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Problem playing iTunes .m4v protected movies

I bought an HD movie from iTunes, I assume it contains DRM/HDCP (it complains about one of my monitors when played on the Mac) and when trying to play the movie in XBMC, it immediately freezes and after a few seconds XBMC crashes and restarts.

I am running OpenElec Intel x86_64 Version:2.99.4 (3.0 RC 4) on a machine with Asus P8H77-I board and i3 3220 CPU (through HDMI on Yamaha receiver and Panasonic projector, all should be HDCP capable).

Are there any problems playing iTunes protected content on XBMC?

yes, xbmc cannot handle corrupt files.
(2013-03-11, 13:42)barvaz Wrote: Are there any problems playing iTunes protected content on XBMC?
Just think about that sentence of yours - pretty much answers itself.
(2013-03-11, 15:51)da-anda Wrote:
(2013-03-11, 13:42)barvaz Wrote: Are there any problems playing iTunes protected content on XBMC?
Just think about that sentence of yours - pretty much answers itself.

Well, it does answer itself now, after I read between the lines of the snide answers.

I am not up to date with current DRM mechanisms and possible ways to circumvent them. I didn't know if the issue I am experiencing is due to a general issue with this type of DRM that hasn't been worked around yet or a specific issue caused by my hardware, configuration or some bug in the current version. Few years ago I could have asked the exact same question about CSS and I could have safely assumed that if my media center doesn't play DVDs, then it is probably an implementation bug...

A more constructive approach might have been to suggest me to open a feature request so XBMC doesn't just crash but instead displays an error message telling the user that it can't play protected content.

sorry for the lame answer before - but it's been ask endless times if XBMC can play DRM protected content, and it has been stated that it won't and most likely never will due to the fact that we're opensource and thus will never ever get official code/license to play DRM protected stuff. If at all, the only way for this to happen would be precompiled closed source addons (so called binary addons) that do the decryption magic - but those addons have to be created/provided by the content providers - we can't, and they most likely never will.

I agree that there should be some error message instead of a crash - no idea why XBMC crashes in your case. Do you have any log or dump? How does VLC handle the file - does it also crash or throw an error?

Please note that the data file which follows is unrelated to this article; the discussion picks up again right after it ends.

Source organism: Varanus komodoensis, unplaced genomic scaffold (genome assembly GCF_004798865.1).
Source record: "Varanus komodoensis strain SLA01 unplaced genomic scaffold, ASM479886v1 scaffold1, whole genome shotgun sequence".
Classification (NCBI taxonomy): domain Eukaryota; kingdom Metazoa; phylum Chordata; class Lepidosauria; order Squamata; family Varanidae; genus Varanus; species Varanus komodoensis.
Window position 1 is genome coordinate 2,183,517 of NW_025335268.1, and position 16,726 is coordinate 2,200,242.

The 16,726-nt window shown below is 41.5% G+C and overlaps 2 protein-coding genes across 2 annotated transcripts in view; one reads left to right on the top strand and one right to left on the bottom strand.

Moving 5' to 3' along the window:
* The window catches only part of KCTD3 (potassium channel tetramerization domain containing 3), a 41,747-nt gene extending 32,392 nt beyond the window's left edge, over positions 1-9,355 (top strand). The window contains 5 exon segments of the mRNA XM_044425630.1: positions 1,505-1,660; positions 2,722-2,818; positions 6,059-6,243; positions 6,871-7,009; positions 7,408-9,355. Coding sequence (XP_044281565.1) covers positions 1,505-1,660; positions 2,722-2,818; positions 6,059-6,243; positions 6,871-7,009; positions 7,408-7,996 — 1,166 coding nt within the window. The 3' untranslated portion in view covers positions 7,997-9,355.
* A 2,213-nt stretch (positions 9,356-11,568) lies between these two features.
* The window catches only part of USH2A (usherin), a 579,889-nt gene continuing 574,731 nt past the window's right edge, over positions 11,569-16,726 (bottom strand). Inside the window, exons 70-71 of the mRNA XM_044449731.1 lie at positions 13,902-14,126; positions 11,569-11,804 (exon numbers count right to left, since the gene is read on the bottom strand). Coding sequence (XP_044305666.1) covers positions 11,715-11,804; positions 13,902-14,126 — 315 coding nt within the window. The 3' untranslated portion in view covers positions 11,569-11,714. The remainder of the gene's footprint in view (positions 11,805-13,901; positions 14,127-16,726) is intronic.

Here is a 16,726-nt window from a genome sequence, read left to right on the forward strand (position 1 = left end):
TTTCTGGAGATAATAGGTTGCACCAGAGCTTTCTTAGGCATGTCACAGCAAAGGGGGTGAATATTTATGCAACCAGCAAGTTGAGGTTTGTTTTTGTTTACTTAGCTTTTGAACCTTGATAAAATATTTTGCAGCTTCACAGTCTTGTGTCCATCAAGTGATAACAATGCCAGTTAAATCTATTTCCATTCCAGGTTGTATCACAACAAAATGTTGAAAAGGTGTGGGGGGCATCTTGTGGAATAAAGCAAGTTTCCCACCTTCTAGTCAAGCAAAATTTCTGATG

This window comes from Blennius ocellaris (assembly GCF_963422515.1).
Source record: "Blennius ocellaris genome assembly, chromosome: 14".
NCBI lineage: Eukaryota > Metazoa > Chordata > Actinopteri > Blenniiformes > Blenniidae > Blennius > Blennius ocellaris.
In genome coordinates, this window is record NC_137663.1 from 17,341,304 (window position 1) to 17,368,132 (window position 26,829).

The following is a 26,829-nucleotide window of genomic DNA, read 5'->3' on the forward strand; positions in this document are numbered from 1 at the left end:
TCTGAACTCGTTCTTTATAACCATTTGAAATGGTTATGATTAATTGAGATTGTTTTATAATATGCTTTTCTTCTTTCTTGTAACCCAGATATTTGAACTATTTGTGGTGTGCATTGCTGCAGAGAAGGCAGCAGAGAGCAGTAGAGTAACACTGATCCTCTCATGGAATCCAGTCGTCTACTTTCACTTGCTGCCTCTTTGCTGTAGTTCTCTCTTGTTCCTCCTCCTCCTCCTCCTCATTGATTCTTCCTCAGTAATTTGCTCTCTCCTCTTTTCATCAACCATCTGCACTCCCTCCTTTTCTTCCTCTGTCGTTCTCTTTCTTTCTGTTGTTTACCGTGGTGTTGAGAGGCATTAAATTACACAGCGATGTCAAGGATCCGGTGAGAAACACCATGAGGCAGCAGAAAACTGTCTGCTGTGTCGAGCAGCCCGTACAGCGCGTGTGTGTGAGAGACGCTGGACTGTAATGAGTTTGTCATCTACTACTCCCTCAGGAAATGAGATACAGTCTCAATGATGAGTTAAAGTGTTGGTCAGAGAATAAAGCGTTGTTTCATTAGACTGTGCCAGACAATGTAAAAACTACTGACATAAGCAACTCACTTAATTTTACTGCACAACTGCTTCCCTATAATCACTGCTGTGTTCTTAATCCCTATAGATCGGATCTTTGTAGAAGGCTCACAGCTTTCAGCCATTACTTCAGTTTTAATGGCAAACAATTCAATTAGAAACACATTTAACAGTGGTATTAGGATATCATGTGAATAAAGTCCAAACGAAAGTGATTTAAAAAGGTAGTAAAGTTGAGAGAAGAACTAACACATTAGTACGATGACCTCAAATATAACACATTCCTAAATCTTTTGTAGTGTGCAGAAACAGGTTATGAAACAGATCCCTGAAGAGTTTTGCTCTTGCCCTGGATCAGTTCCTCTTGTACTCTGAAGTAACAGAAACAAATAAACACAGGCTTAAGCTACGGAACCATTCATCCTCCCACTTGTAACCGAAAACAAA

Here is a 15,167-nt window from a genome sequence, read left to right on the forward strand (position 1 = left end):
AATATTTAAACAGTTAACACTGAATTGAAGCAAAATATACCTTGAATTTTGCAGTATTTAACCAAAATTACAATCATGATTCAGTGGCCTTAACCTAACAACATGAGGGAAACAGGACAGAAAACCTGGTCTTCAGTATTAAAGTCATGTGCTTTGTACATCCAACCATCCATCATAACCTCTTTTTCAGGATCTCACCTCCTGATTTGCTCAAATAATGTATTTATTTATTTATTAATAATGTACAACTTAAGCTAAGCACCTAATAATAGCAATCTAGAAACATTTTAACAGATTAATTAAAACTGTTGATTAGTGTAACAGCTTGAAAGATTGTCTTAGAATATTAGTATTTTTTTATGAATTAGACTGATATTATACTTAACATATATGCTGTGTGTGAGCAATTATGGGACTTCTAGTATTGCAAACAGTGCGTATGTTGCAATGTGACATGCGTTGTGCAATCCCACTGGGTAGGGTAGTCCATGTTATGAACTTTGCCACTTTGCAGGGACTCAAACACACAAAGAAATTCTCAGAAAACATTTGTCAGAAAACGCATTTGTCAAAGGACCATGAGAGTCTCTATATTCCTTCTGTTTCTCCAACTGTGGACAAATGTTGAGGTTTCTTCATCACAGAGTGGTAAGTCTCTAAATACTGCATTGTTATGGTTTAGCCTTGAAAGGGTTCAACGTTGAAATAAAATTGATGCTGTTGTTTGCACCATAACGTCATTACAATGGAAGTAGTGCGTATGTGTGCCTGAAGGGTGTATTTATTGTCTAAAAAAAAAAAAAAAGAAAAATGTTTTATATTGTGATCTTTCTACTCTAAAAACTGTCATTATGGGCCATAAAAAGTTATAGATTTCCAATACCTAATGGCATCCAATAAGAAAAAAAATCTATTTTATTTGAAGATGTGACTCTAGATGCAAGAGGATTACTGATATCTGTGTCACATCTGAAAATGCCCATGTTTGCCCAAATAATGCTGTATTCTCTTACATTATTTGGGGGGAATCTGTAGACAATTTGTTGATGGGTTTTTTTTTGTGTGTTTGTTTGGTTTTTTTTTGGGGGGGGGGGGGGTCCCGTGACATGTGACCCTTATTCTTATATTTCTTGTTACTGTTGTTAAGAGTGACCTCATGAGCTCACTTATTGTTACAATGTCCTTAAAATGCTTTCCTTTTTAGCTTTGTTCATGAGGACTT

Had Apple granted XBMC a license to decode & play 'FairPlay' / iTunes protected content... Two things would happen... Firstly a mass exodus from from hell due to the mass outbreak of snowball fights... The second involves S.P.J. Grave being unable to grow grass due to the extremely localized tremors from his casket violently twisting in place at near the speed of light.
davilla: "...then all will be clear and everyone will go "hollysh**, I can't believe this happened"
Hi folks,

It's kind of clunky, but I configured XBMC to use Quicktime as an external player for iTunes content. The same DRM in iTunes works in Quicktime as well, so it can play movies/music just fine. For the actual media files, I copied the content I wanted to a separate drive, and renamed the directories/files so they would work for the XBMC scrapers.

It's less than ideal; even if you're used to using external players, you have to manually set quicktime into full screen mode each and every play, since there is no command line option to set it that way when spawned by XBMC ... now if only Apple would add that feature, this whole method would basically be equivalent to any other external player setup.
Don't buy DRM shit. That's all I can say.
First decide what functions / features you expect from a system. Then decide for the hardware. Don't waste your money on crap.
I think maybe that could be phrased as "XBMC doesn't officially support DRM or other protected content." But I get the message.

XBMC does fine here just by having external player support. It's Apple that needs to provide a fix - (i.e., add more command-line options for Quicktime) such that it could perform as an external player as well as VLC and others people commonly use.

Actually I was close to figuring this one out - using a *.qtf text file that spawns quicktime _and_ enables you to set fullscreen and other options. In this scenario the "movie" file is in fact a qtf file that points back to the location of your iTunes content. Well, it worked great with regular movie files ... but, (you guessed it) won't work with DRM content. Apple keeps pretty tight control over their DRM ...
Sorry, I have to close this because the last three posters to this thread were automated spambots. However, it is unlikely that Kodi/XBMC will ever support DRM content like iTunes protected content.
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